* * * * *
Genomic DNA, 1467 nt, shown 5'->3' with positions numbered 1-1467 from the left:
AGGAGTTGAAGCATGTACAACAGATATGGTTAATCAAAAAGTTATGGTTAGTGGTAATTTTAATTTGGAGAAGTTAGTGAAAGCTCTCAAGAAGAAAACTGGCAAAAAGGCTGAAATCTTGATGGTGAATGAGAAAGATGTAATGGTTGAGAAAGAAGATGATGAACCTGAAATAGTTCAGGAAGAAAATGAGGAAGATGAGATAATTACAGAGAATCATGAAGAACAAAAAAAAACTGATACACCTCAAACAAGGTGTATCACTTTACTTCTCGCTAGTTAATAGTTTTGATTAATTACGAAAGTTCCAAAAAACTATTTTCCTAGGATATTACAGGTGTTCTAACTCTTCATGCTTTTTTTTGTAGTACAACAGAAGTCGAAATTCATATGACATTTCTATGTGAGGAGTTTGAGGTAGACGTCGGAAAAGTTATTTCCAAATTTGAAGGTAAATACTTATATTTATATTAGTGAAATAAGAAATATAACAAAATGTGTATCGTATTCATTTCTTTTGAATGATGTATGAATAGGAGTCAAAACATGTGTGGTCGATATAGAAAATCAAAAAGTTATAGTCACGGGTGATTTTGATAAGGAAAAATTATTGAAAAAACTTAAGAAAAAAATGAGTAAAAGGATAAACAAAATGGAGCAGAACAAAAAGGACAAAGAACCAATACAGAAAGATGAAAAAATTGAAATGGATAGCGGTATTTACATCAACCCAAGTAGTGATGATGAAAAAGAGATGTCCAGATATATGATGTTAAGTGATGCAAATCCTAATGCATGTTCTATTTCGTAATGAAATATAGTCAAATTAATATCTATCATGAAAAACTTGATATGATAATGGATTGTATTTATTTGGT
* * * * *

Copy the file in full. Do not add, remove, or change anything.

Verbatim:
Genomic DNA, 1467 nt, shown 5'->3' with positions numbered 1-1467 from the left:
AGGAGTTGAAGCATGTACAACAGATATGGTTAATCAAAAAGTTATGGTTAGTGGTAATTTTAATTTGGAGAAGTTAGTGAAAGCTCTCAAGAAGAAAACTGGCAAAAAGGCTGAAATCTTGATGGTGAATGAGAAAGATGTAATGGTTGAGAAAGAAGATGATGAACCTGAAATAGTTCAGGAAGAAAATGAGGAAGATGAGATAATTACAGAGAATCATGAAGAACAAAAAAAAACTGATACACCTCAAACAAGGTGTATCACTTTACTTCTCGCTAGTTAATAGTTTTGATTAATTACGAAAGTTCCAAAAAACTATTTTCCTAGGATATTACAGGTGTTCTAACTCTTCATGCTTTTTTTTGTAGTACAACAGAAGTCGAAATTCATATGACATTTCTATGTGAGGAGTTTGAGGTAGACGTCGGAAAAGTTATTTCCAAATTTGAAGGTAAATACTTATATTTATATTAGTGAAATAAGAAATATAACAAAATGTGTATCGTATTCATTTCTTTTGAATGATGTATGAATAGGAGTCAAAACATGTGTGGTCGATATAGAAAATCAAAAAGTTATAGTCACGGGTGATTTTGATAAGGAAAAATTATTGAAAAAACTTAAGAAAAAAATGAGTAAAAGGATAAACAAAATGGAGCAGAACAAAAAGGACAAAGAACCAATACAGAAAGATGAAAAAATTGAAATGGATAGCGGTATTTACATCAACCCAAGTAGTGATGATGAAAAAGAGATGTCCAGATATATGATGTTAAGTGATGCAAATCCTAATGCATGTTCTATTTCGTAATGAAATATAGTCAAATTAATATCTATCATGAAAAACTTGATATGATAATGGATTGTATTTATTTGGT